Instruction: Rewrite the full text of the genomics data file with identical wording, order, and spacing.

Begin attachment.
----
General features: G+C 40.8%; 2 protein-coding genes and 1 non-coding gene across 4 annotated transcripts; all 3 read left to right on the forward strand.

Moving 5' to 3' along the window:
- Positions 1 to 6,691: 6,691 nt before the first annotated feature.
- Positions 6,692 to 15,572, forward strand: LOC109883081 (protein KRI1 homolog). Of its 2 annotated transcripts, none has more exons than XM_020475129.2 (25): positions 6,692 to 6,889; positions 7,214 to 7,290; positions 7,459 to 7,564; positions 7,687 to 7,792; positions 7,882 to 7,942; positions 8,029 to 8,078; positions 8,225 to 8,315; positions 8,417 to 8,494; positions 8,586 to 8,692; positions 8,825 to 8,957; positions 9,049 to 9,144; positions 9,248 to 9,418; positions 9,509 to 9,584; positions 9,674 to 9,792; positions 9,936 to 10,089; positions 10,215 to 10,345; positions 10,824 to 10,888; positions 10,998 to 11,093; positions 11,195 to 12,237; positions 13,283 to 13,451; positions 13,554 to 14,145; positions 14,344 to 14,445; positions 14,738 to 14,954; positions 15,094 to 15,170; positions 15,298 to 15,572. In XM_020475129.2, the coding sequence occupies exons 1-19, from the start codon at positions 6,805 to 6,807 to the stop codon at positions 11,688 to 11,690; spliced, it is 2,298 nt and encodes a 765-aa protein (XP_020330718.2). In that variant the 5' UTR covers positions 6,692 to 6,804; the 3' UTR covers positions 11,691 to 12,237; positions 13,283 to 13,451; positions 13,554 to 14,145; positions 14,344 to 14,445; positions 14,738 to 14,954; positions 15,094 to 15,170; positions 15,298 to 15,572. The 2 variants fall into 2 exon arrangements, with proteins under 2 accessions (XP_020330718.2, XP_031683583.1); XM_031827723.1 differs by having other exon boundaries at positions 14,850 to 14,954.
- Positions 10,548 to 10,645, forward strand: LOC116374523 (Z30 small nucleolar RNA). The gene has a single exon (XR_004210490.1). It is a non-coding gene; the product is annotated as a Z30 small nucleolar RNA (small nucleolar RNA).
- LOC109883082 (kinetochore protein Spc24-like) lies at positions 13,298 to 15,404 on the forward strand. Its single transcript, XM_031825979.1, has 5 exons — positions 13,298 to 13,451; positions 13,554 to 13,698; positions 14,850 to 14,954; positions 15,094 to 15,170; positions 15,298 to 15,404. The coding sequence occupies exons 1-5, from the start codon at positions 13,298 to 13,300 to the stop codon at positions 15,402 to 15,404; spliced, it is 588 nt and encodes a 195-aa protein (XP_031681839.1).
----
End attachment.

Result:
General features: G+C 40.8%; 2 protein-coding genes and 1 non-coding gene across 4 annotated transcripts; all 3 read left to right on the forward strand.

Moving 5' to 3' along the window:
- Positions 1 to 6,691: 6,691 nt before the first annotated feature.
- Positions 6,692 to 15,572, forward strand: LOC109883081 (protein KRI1 homolog). Of its 2 annotated transcripts, none has more exons than XM_020475129.2 (25): positions 6,692 to 6,889; positions 7,214 to 7,290; positions 7,459 to 7,564; positions 7,687 to 7,792; positions 7,882 to 7,942; positions 8,029 to 8,078; positions 8,225 to 8,315; positions 8,417 to 8,494; positions 8,586 to 8,692; positions 8,825 to 8,957; positions 9,049 to 9,144; positions 9,248 to 9,418; positions 9,509 to 9,584; positions 9,674 to 9,792; positions 9,936 to 10,089; positions 10,215 to 10,345; positions 10,824 to 10,888; positions 10,998 to 11,093; positions 11,195 to 12,237; positions 13,283 to 13,451; positions 13,554 to 14,145; positions 14,344 to 14,445; positions 14,738 to 14,954; positions 15,094 to 15,170; positions 15,298 to 15,572. In XM_020475129.2, the coding sequence occupies exons 1-19, from the start codon at positions 6,805 to 6,807 to the stop codon at positions 11,688 to 11,690; spliced, it is 2,298 nt and encodes a 765-aa protein (XP_020330718.2). In that variant the 5' UTR covers positions 6,692 to 6,804; the 3' UTR covers positions 11,691 to 12,237; positions 13,283 to 13,451; positions 13,554 to 14,145; positions 14,344 to 14,445; positions 14,738 to 14,954; positions 15,094 to 15,170; positions 15,298 to 15,572. The 2 variants fall into 2 exon arrangements, with proteins under 2 accessions (XP_020330718.2, XP_031683583.1); XM_031827723.1 differs by having other exon boundaries at positions 14,850 to 14,954.
- Positions 10,548 to 10,645, forward strand: LOC116374523 (Z30 small nucleolar RNA). The gene has a single exon (XR_004210490.1). It is a non-coding gene; the product is annotated as a Z30 small nucleolar RNA (small nucleolar RNA).
- LOC109883082 (kinetochore protein Spc24-like) lies at positions 13,298 to 15,404 on the forward strand. Its single transcript, XM_031825979.1, has 5 exons — positions 13,298 to 13,451; positions 13,554 to 13,698; positions 14,850 to 14,954; positions 15,094 to 15,170; positions 15,298 to 15,404. The coding sequence occupies exons 1-5, from the start codon at positions 13,298 to 13,300 to the stop codon at positions 15,402 to 15,404; spliced, it is 588 nt and encodes a 195-aa protein (XP_031681839.1).